People with diabetes are prone to foot ulcers due to complications with their circulatory and neurologic systems. It is the nature of diabetes to run interference with both of these functions, which means there are several causes and potential risks of a diabetic foot ulcer:
- Neurological System Effects: Peripheral neuropathy is similar in sensation to the ‘fat flip’ experienced after an anaesthetic at the dentist’s office, and people with diabetes often suffer a similar loss of feeling in their feet and legs, meaning that they are not always aware of cuts or injuries that have occurred. A diabetic patient may believe that an ulcer “just appeared” when it had been festering for several days.
- Neurological and Circulatory System Effects: Diabetic patients also often fail to register when too much pressure is applied to one area of the foot and may leave their limbs in a pressure-point situation that leads to ulceration. This failure of the body to shift positions, combined with a diminished circulatory system, means that ulcers are not only more likely to occur but will not heal as quickly due to a decrease in blood flow.
What is Diabetic Foot Ulcer?
When most people hear the word ‘ulcer,’ they often think of the illness associated with the stomach lining, but in reality, this is just one type of ulcer found in or on the body.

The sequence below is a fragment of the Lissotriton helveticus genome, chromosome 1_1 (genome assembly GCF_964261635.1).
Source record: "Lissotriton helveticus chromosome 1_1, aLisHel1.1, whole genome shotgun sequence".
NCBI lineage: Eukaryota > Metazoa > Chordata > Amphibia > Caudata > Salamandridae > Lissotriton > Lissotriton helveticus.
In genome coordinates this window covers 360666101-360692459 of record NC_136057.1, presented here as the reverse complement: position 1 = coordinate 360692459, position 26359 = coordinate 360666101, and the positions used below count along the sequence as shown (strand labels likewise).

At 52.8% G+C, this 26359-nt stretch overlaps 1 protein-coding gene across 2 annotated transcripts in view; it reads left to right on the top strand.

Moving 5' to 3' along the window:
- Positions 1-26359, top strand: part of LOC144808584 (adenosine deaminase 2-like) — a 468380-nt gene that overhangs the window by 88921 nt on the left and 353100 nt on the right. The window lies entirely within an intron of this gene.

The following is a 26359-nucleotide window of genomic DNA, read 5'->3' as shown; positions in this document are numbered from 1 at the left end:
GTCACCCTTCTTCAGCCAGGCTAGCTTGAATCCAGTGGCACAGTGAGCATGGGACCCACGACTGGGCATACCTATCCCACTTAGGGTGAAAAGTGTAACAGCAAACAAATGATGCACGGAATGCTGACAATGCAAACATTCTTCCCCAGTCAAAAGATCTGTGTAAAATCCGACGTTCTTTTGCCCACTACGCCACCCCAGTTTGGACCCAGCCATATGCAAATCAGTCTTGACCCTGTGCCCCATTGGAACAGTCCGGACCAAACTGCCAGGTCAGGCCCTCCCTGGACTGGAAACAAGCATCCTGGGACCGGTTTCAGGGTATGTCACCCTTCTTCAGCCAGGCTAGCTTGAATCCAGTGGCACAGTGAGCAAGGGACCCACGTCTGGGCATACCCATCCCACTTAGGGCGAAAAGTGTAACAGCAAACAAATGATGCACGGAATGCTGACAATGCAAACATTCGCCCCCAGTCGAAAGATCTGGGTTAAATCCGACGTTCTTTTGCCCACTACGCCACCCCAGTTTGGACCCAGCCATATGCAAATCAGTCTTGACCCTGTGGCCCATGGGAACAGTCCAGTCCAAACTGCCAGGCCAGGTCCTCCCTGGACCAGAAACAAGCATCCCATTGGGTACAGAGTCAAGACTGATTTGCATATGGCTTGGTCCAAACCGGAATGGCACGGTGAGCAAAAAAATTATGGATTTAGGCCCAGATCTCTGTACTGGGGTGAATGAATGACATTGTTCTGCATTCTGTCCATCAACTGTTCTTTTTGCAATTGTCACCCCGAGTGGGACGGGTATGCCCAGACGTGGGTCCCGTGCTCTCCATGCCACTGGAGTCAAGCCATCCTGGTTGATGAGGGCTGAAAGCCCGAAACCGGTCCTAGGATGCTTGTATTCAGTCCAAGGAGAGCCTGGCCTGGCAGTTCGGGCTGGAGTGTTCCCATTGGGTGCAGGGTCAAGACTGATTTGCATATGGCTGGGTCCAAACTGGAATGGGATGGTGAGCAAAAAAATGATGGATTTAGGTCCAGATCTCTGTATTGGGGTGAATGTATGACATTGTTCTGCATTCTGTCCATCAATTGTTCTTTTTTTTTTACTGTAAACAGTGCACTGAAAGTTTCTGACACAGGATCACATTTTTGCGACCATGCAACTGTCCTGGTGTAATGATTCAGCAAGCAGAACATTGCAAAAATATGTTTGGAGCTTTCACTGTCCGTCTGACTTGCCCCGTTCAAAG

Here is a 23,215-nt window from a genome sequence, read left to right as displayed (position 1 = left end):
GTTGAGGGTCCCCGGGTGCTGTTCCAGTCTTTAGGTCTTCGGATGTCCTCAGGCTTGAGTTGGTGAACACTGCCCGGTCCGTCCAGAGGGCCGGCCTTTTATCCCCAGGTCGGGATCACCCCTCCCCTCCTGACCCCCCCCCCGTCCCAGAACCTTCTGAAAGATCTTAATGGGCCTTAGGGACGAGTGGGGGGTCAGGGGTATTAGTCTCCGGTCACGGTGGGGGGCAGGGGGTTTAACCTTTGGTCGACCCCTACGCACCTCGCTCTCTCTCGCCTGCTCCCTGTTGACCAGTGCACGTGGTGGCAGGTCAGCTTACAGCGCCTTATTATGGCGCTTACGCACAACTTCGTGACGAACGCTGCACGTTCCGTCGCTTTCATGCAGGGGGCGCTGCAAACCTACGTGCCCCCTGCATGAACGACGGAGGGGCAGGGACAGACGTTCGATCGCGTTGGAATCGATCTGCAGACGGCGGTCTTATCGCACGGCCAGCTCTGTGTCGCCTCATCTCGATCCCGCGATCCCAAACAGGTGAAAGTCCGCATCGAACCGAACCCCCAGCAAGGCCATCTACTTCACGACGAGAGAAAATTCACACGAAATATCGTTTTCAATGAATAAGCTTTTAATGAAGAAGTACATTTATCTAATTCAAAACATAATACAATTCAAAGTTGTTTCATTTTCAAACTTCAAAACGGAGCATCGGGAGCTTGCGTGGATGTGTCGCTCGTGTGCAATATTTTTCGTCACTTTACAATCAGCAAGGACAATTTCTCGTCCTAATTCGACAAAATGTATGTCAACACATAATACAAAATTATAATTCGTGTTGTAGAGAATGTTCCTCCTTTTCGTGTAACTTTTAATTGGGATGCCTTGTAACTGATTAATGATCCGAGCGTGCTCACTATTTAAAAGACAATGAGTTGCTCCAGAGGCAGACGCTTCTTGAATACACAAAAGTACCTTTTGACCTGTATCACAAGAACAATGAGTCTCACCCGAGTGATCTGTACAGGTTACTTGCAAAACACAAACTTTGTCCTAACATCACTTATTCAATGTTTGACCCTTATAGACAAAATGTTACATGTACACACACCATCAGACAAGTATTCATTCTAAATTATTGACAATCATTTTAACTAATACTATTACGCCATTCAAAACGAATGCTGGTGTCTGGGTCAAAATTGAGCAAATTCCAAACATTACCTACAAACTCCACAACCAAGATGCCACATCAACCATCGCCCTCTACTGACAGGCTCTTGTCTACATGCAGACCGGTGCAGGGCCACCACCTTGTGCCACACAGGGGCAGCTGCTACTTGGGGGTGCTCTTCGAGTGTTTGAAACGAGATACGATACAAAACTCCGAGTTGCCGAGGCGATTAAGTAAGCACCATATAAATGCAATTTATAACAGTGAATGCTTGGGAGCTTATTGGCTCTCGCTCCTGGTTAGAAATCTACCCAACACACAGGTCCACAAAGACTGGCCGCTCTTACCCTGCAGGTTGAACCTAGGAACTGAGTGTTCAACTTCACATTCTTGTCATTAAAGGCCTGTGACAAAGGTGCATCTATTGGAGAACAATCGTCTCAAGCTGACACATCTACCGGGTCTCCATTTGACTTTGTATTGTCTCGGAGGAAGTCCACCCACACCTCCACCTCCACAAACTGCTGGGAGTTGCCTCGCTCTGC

In simple terms, an ulcer involves layers of the skin breaking open and then not healing properly. Exterior skin ulcerations are usually accompanied by redness, swelling, and pain.
What Causes Diabetic Foot Ulcers?
Several factors contribute to the development of diabetic foot ulcers, including (but not limited to) impaired nervous system and circulatory system function:
- Inability to feel pain in the foot and leg and thus unable to respond to the body’s distress signals.
- Loss of protective reflexes: the sympathetic nervous system is often damaged and fails to communicate that pressure point friction or blood pooling has occurred.
- Deformity of the foot structure: because diabetic patients don’t respond to pain stimuli, deformities of the foot can occur from abnormal positioning and lead to decreased circulation and blood flow, both of which contribute to the development of ulcers.
- Connective tissue changes: changes in glucose levels can change connective tissue structure, leading to a host of complications, including a thickening of the sole pad, which may contribute to ulcer development.
Poor foot care.
- Improperly fitting shoes.
How To Take Care of Diabetic Foot Ulcer?